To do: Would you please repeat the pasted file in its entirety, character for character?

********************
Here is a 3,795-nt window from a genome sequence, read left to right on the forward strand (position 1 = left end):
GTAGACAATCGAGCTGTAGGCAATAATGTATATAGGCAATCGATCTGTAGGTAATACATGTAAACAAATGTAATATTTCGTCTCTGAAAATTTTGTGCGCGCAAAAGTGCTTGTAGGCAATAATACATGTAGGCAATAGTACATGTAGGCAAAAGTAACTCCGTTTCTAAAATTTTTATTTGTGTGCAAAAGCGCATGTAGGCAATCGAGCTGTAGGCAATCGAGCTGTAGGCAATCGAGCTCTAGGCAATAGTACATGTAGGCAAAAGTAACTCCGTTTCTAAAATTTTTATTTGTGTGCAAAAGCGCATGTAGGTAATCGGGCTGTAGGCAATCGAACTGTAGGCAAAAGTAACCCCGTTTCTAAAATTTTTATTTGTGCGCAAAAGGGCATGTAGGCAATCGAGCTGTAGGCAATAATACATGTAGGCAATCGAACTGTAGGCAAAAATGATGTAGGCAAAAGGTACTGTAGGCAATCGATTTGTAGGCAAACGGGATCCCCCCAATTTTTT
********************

Here is a 3,795-nt window from a genome sequence, read left to right on the forward strand (position 1 = left end):
GTAGACAATCGAGCTGTAGGCAATAATGTATATAGGCAATCGATCTGTAGGTAATACATGTAAACAAATGTAATATTTCGTCTCTGAAAATTTTGTGCGCGCAAAAGTGCTTGTAGGCAATAATACATGTAGGCAATAGTACATGTAGGCAAAAGTAACTCCGTTTCTAAAATTTTTATTTGTGTGCAAAAGCGCATGTAGGCAATCGAGCTGTAGGCAATCGAGCTGTAGGCAATCGAGCTCTAGGCAATAGTACATGTAGGCAAAAGTAACTCCGTTTCTAAAATTTTTATTTGTGTGCAAAAGCGCATGTAGGTAATCGGGCTGTAGGCAATCGAACTGTAGGCAAAAGTAACCCCGTTTCTAAAATTTTTATTTGTGCGCAAAAGGGCATGTAGGCAATCGAGCTGTAGGCAATAATACATGTAGGCAATCGAACTGTAGGCAAAAATGATGTAGGCAAAAGGTACTGTAGGCAATCGATTTGTAGGCAAACGGGATCCCCCCAATTTTTT